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BLERA (Βλήρα: Eth. Bleranus), a city of Etruria, mentioned both by Pliny and Strabo among those which were still existing in their time, but classed by the latter among the minor cities (πόλιχναι) of the province. (Plin. Nat. 3.5. s. 8; Strab. v. p.226; Ptol. 3.1.50.) The name is also found (though corrupted into Olera) in the Tabula, which places it apparently (for this part of it is very confused) on the line of the Via Claudia between Forum Clodii and Tuscania (Toscanella): a position that coincides with the site of the modern village of Bieda, about 12 miles SW. of Viterbo: a name which is evidently but a slight corruption of that of Blera. In documents of the middle ages the inhabitants are called Bledani.

No further information concerning Blera is to be found in ancient writers : but it derives considerable interest from the remains of Etruscan antiquity which have been of late years discovered at Bieda. The ancient town appears to have occupied the same site with the present village, on a narrow tongue of land, bounded on each side by deep,glens or ravines, with precipitous banks of volcanic tufo. The soft rock of which these cliffs are composed is excavated into numerous caverns, all decidedly of a sepulchral character, ranged in terraces one above the other, united by flights of steps carved out of the rock: while many of them are externally ornamented with architectural facades, resembling in their general character those of Castel d'Asso [AXIA], but presenting greater variety in their mouldings and other decorations. Others again are hewn out of detached masses of rock, fashioned into the forms of houses, as is seen also in the tombs at Suana. Besides this Necropolis, one of the most interesting in Etruria, there remain at Bieda only some slight fragments of the ancient walls, and two bridges, one of a single arch, supposed to be Etruscan, the other of three arches, and certainly of Roman construction.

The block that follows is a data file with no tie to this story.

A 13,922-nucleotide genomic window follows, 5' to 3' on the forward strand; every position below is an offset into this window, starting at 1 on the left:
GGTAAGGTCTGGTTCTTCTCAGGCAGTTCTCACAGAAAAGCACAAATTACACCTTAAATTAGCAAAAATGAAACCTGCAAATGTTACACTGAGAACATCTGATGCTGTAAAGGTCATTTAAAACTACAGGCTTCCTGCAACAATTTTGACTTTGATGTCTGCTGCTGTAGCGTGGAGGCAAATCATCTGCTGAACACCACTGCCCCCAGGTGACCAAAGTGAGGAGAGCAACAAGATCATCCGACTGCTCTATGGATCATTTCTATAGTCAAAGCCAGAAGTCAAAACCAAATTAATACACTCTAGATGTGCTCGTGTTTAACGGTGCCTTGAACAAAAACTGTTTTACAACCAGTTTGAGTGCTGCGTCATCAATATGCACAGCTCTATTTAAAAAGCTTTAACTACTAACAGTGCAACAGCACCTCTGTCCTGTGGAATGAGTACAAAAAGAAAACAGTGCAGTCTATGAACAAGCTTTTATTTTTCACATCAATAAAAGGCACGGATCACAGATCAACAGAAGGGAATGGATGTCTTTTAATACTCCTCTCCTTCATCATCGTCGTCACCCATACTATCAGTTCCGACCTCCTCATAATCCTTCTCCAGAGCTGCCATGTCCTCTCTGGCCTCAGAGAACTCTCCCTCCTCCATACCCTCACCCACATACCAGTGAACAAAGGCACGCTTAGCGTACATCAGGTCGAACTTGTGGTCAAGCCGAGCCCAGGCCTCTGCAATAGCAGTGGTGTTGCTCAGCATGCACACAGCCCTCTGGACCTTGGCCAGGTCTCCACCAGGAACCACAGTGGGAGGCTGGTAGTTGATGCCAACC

(A complete description of the ancient remains found at Bieda is given in Dennis's Etruria, vol. i. pp. 260--272.)


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  • Cross-references from this page (2):
    • Pliny the Elder, Naturalis Historia, 3.5
    • Claudius Ptolemy, Tetrabiblos, 3.1
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